One of the requirements to living in Amsterdam is the ability to successfully operate a bicycle. It’s a lovely city lined with canals, bike lanes, and patient car divers. It’s clear who rules the roads in Amsterdam, and that is the fit, bike-riding denizens of this fine city.
I thought that I had mastered two-wheeled transportation before my arrival in Amsterdam. Little did I know that bicycles in Amsterdam are a bit more basic (no gears, back peddle to brake) and heavy (think 57 Chevy versus 05 BMW). In every city I visit, I do my best to fit in, so bike riding the brick streets and canal bridges was something I had to try as soon as possible.
I arrive at the Dylan Hotel ( target=”_blank” class=”link”>www.dylanamsterdam.com)
at eleven thirty a.m. This place is fabulous—perfect for a solo Diva on the go! After being served a ginger aperitif, I checked into my delightful room. One of the Loft Rooms, it was decorated in calming creams and tans; the most adorable spiral staircase ever led to the bathroom. A few minutes after arriving, a handsome gentleman delivered a plate of fresh fruit to my room. I enjoyed the raspberries, mangos, strawberries, and melon while relaxing the bath before my big Amsterdam biking excursion. By one thirty p.m., I was out the door with a cute (albeit very heavy) bike provided by the hotel.
Three minutes into my harrowing bike ride, a fellow bike rider in front of me lost his groceries. Putting my own life in jeopardy, I stopped to help him. He thanked me in Dutch. When I responded, “You’re welcome!” he started speaking to me in English, and we peddled off, trying to avoid getting killed by oncoming traffic.
Hanging With the Locals
I learned that my fellow cyclist was a creative director and personal shopper. Harry offered to show me around that afternoon after my meeting with the Amsterdam Convention and Visitor’s Center. Harry took me around town, showing me all the trendy places to shop, dine, chill, and explore. Sometimes you have to trust your intuition about people and go with the flow, and I’m glad I was open to this new experience! That evening, we went to his favorite bar LUX (Marnixstraat 403, t 0204221412), where we met up with a few of his friends (all super friendly) and ended the evening doing oyster shooters and drinking champagne at Barok ( target=”_blank” class=”link”>www.restaurantbarok.nl).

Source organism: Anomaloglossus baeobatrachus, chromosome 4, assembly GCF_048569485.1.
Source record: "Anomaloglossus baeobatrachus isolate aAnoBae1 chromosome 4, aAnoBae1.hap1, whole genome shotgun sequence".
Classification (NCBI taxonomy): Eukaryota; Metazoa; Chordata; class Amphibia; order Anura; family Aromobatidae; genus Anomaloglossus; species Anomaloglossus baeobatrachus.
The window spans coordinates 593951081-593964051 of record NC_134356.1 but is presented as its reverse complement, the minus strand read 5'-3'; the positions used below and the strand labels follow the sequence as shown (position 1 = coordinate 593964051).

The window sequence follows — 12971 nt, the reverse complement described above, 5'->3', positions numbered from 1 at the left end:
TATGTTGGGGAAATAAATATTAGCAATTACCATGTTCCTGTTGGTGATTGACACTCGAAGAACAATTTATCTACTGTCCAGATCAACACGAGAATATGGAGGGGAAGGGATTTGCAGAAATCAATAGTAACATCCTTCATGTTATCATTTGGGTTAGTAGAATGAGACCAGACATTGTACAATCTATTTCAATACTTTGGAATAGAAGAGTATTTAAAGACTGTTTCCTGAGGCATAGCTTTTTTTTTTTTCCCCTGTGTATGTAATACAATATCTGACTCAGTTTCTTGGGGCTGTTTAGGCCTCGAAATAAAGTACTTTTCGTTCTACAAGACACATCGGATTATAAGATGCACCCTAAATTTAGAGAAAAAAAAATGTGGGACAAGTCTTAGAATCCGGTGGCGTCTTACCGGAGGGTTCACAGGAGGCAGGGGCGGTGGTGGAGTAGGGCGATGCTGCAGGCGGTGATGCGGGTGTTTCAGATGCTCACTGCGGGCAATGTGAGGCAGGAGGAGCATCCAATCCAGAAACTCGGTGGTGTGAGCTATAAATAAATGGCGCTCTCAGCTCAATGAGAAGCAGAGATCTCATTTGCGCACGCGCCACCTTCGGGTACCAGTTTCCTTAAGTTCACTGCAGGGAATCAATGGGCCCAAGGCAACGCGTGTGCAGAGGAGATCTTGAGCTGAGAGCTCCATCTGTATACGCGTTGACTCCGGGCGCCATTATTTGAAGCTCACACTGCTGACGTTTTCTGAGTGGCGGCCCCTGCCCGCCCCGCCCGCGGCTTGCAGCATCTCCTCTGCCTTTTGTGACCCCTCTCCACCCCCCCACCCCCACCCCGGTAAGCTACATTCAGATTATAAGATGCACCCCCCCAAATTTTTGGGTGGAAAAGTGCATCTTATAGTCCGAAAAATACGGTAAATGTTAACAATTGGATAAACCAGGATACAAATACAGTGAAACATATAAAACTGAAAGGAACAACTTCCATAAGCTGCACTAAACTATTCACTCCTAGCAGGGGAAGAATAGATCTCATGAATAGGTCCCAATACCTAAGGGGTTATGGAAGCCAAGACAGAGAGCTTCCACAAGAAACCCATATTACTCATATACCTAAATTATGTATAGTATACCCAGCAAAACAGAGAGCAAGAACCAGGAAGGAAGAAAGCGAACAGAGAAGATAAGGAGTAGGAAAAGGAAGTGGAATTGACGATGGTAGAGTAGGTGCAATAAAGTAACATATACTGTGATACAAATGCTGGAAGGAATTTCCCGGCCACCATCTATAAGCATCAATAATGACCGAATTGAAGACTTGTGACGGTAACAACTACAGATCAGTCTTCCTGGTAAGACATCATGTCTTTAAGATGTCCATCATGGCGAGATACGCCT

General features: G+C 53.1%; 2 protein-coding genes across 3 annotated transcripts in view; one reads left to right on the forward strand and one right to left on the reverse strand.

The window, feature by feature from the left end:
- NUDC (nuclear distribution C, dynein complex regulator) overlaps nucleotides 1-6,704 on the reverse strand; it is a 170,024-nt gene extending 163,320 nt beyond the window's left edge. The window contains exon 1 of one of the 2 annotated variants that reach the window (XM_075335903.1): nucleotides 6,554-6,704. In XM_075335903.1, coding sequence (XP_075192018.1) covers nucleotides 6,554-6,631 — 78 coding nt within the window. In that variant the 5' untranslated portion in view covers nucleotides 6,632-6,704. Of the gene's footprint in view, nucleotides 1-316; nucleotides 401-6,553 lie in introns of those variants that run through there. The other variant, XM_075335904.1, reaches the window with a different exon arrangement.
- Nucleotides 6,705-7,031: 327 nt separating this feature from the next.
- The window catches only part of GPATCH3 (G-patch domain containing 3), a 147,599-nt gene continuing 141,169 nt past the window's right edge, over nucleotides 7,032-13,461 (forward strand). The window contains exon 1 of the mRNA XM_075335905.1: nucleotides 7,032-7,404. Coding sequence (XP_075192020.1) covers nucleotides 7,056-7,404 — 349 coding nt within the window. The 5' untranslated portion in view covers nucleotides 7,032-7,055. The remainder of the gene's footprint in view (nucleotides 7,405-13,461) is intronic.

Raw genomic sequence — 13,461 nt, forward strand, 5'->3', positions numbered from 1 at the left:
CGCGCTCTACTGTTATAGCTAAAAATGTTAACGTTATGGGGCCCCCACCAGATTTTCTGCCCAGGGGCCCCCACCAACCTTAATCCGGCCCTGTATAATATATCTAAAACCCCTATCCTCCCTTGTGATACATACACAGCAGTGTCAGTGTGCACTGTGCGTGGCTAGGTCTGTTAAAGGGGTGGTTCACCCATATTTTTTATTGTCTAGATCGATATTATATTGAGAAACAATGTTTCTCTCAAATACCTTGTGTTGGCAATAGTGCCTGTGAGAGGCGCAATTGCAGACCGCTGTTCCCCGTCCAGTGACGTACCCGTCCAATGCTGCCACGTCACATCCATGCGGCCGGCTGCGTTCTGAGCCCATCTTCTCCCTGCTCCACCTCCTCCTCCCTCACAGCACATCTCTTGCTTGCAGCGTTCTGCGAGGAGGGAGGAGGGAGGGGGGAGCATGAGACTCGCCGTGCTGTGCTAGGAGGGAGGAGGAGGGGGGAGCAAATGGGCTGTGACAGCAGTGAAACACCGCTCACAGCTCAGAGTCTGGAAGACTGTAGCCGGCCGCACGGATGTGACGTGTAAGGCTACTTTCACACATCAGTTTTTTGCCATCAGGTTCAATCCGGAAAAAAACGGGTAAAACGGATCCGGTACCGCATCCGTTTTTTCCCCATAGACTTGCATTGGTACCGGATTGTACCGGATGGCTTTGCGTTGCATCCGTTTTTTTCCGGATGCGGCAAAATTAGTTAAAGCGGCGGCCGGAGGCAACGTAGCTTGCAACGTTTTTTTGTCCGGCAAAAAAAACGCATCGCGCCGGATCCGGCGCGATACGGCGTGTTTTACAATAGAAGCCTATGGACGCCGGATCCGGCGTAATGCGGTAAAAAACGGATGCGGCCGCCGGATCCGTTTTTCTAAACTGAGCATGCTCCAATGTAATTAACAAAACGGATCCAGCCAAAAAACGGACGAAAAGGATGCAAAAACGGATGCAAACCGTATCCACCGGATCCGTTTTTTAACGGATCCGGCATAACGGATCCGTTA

Before midnight, Harry escorted me back to my hotel and we said goodbye. It had been the perfect day—staying at the perfect hotel, on a perfect canal, in this darling city.
Being a Tourist
The next day, I used my I Amsterdam card to check out a few of the local tourist attractions ( target=”_blank” class=”link”>www.iamsterdamcard.com). These great cards, sold at the Tourist Center at Amsterdam’s main station, are good for one to three days, depending on how crazy you are about museums and tours. I bought mine at the main station after devouring the most delicious cheese and pesto sandwich I have ever eaten. (If you stay at The Dylan Hotel, the café where I bought it is right around the corner, Runstraat 7, t 31.20.6233483, or email@example.com.)
After the sandwich and tram ride, I joined a canal tour. This is the perfect way to see Amsterdam without getting killed on a rental bike. The tour, which takes you by some of the most significant and historical places in Amsterdam (like Anne Frank’s annex) lasts about an hour.
After the canal ride, I jumped back on a tram and headed to the Vincent Van Gogh museum, which houses the world’s largest collection of Van Gogh. (After all, he was Dutch!) I was moved by the intense beauty and passion in his work, and had to catch my breath when I saw his Irises and Sunflowers just two feet from my eyes. If you love Impressionism, the exhibition is not to be missed. I was brought to tears by his dedication to his art, love for his brother, and his tragic death.